Son of a Lion looks beyond the hostilities of Pakistan’s Northwest Frontier, giving voice to the region’s unfairly maligned people. Its visiting director, Benjamin Gilmour, speaks of his guerrilla filmmaking experience to BRANNAVAN GNANALINGAM.


Son of a Lion is a debut feature by Australian paramedic Benjamin Gilmour. Covertly filmed in the rugged Northwest Frontier of Pakistan, the film tells the tale of a Pashtun father and son – the father, a fierce warrior who had helped expel the mujahedin in the ‘80s, and a son who doesn’t want to follow the path of his father. He’d rather go to school, and a battle of wills develop between the competing wants and needs. By using non-actors who collaborated on the script, and filming on the fly under the nose of the Pakistani authorities, the film has a rare authenticity. Importantly, Gilmour manages to give voice to a much maligned group in the Western world. The film’s focus is the people, not the stunning landscape because as Gilmour says “we know the landscape, we don’t know the people.”

It does have to be asked how an Aussie ends up making a film in a region in Pakistan that is much-maligned in the West and is closed-off to those from the West. Let alone those armed with a film camera, hoping to make a film there. And it’s clear from some of Gilmour’s life experiences, he’s lived a life that most people would consider adventurous. “How does a Sydney paramedic end up in such a dangerous locale? One could well imagine I am a crazed adrenalin junkie and I cannot deny my endeavours in life have always been somehow thrilling but this has always been a by-product of the paths I choose. I’ve worked with Mother T in India straight out of school, followed by the Burmese military intelligence while writing about children in chain gangs, have worn flack jackets as a paramedic in the streets of Jo’burg, but I am not an adrenalin junkie, all these projects have had a distinct humanitarian purpose.”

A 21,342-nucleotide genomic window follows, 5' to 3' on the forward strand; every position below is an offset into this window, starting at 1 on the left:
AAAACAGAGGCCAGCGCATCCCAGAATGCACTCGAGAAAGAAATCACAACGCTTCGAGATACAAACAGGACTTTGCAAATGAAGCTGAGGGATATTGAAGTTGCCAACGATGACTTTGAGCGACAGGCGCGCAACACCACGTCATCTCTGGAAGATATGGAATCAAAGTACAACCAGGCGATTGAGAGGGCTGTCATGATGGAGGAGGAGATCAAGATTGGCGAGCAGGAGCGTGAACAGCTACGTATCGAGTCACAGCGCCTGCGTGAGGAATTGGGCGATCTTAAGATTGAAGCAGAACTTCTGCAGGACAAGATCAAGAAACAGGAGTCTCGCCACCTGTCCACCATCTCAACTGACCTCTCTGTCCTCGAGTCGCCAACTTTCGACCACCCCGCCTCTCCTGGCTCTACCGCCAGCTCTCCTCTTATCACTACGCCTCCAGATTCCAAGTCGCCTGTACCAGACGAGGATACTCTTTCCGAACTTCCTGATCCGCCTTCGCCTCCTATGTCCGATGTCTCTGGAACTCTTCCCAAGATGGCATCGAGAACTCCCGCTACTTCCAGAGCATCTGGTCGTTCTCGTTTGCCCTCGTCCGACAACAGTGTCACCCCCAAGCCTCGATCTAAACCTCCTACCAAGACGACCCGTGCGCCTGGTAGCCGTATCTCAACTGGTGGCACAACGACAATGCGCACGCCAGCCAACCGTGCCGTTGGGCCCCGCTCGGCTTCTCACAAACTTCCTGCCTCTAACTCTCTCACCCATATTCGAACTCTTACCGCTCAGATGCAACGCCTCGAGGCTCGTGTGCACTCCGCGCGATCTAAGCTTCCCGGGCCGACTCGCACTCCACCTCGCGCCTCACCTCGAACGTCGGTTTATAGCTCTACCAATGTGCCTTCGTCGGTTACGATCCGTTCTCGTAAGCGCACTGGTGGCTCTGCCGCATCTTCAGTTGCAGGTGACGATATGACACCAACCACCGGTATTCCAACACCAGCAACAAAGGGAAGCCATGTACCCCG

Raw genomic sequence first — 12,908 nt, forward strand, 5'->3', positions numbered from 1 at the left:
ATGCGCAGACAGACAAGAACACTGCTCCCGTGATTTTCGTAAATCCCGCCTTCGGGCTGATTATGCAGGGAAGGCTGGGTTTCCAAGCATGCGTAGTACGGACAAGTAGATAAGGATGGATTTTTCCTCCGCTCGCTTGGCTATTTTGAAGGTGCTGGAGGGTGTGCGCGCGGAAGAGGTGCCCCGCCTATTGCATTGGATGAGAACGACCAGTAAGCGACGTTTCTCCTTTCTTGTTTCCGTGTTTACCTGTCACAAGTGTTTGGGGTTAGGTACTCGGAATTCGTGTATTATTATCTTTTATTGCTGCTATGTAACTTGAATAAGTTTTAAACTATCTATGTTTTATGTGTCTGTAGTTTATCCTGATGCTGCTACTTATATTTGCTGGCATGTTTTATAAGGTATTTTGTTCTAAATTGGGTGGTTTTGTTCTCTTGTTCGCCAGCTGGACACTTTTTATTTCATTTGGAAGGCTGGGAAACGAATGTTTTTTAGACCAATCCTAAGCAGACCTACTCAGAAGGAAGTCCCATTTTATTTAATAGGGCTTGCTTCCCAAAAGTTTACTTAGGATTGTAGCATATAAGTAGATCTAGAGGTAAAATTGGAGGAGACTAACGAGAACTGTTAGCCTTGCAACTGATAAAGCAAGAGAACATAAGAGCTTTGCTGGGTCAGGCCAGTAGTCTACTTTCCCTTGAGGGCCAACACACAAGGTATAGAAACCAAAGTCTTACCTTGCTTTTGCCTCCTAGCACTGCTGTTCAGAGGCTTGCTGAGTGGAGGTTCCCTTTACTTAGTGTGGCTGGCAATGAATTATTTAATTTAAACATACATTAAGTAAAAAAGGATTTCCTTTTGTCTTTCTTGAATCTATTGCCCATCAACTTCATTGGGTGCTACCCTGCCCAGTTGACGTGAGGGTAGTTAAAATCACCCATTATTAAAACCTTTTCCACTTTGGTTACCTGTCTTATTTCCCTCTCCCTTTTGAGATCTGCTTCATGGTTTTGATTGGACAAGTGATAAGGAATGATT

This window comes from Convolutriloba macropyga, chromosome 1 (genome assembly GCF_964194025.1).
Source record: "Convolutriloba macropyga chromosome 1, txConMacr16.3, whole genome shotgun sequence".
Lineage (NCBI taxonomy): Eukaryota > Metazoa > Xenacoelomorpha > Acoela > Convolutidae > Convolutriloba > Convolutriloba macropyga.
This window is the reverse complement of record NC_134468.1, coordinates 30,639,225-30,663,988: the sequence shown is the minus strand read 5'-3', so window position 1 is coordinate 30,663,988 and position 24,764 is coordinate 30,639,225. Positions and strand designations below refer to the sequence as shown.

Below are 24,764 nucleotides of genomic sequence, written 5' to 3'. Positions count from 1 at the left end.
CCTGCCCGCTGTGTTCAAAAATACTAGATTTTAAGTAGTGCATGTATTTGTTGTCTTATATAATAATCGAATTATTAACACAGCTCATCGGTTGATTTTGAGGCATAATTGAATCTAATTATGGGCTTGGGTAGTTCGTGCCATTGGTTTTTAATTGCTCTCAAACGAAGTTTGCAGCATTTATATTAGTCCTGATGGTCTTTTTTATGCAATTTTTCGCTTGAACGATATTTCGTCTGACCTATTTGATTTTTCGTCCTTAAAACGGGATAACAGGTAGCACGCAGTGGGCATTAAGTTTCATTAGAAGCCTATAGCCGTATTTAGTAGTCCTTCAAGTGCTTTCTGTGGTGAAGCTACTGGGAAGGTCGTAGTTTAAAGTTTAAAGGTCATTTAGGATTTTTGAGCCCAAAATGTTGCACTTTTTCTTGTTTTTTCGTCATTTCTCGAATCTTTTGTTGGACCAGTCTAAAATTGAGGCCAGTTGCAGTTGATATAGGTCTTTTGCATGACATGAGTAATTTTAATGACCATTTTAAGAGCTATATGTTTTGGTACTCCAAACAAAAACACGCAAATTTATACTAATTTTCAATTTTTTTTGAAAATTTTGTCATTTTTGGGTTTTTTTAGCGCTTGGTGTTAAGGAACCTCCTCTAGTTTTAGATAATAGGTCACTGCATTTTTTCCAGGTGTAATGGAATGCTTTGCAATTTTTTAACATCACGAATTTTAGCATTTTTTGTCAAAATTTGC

For Gilmour, the Northwest Frontier was “like finding the holy grail of destinations. Travel has been a futile search for me over many years for places where history has been preserved, places showing a resistance to rapid-fire development of the West, places made up of people unwilling to buy into the money-driven trash-chasing modern world. Here it was, the largest tribal society in the world. Like sets from Lawrence of Arabia, villages I visited essentially as a backpacker in August 2001 had that orientalist charm.” However, as Gilmour suggests, things changed a month later globally. “Orientalism, of course, was once our obsession in the first half of the 20th Century, before we decided to hate all Muslims for the actions of a disgruntled minority. I guess the place swept me up in its romanticism and then, after 9/11, the when the Taliban were removed from official power in Afghanistan, all their fellow ethnic Pashtuns in Pakistan were dragged down with them.” This has greatly affected the Pashtun in Afghanistan too, and Gilmour mentions that there are very few Pashtun in the US selected government there. “The ones that got in are mostly warlords, very nasty people. Naturally, as a result, the popularity of the Taliban has been rising again in much of the country.” Gilmour argues that “we have failed that country in so many ways, and through these failures in Afghanistan, the people of Pakistan are also now suffering the fallout and a creeping extremist threat.”

“Pashtuns cannot be directed. Alexander the Great, Genghis Khan, Timur, the British; they will all attest to this. It was only after a period of infuriating frustration that I learnt the only way to compel a Pashtun is to let them take some control, be patient, take tea and don’t try manipulation or force. Rebellion is their middle name, they love their freedom.”